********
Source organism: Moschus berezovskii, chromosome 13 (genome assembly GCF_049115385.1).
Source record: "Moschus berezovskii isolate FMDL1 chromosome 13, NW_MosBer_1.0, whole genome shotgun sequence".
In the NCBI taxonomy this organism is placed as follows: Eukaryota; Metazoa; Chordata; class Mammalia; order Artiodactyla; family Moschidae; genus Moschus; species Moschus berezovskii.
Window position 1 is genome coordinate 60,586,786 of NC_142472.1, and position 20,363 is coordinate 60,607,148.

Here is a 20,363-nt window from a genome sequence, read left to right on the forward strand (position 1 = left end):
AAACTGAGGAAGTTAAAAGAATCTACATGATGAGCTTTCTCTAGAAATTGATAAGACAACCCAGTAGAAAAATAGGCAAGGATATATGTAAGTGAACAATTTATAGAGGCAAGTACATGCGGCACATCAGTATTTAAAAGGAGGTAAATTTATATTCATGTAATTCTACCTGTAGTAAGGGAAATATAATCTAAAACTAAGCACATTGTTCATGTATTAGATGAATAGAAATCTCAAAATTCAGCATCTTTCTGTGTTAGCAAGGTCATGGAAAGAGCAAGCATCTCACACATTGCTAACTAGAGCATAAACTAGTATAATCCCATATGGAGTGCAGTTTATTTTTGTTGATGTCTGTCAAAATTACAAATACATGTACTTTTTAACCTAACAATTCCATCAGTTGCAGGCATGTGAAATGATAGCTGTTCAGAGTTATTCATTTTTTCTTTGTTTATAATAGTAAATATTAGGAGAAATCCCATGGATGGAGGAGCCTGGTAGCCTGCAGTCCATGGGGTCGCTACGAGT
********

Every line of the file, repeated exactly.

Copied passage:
Source organism: Moschus berezovskii, chromosome 13 (genome assembly GCF_049115385.1).
Source record: "Moschus berezovskii isolate FMDL1 chromosome 13, NW_MosBer_1.0, whole genome shotgun sequence".
In the NCBI taxonomy this organism is placed as follows: Eukaryota; Metazoa; Chordata; class Mammalia; order Artiodactyla; family Moschidae; genus Moschus; species Moschus berezovskii.
Window position 1 is genome coordinate 60,586,786 of NC_142472.1, and position 20,363 is coordinate 60,607,148.

Here is a 20,363-nt window from a genome sequence, read left to right on the forward strand (position 1 = left end):
AAACTGAGGAAGTTAAAAGAATCTACATGATGAGCTTTCTCTAGAAATTGATAAGACAACCCAGTAGAAAAATAGGCAAGGATATATGTAAGTGAACAATTTATAGAGGCAAGTACATGCGGCACATCAGTATTTAAAAGGAGGTAAATTTATATTCATGTAATTCTACCTGTAGTAAGGGAAATATAATCTAAAACTAAGCACATTGTTCATGTATTAGATGAATAGAAATCTCAAAATTCAGCATCTTTCTGTGTTAGCAAGGTCATGGAAAGAGCAAGCATCTCACACATTGCTAACTAGAGCATAAACTAGTATAATCCCATATGGAGTGCAGTTTATTTTTGTTGATGTCTGTCAAAATTACAAATACATGTACTTTTTAACCTAACAATTCCATCAGTTGCAGGCATGTGAAATGATAGCTGTTCAGAGTTATTCATTTTTTCTTTGTTTATAATAGTAAATATTAGGAGAAATCCCATGGATGGAGGAGCCTGGTAGCCTGCAGTCCATGGGGTCGCTACGAGT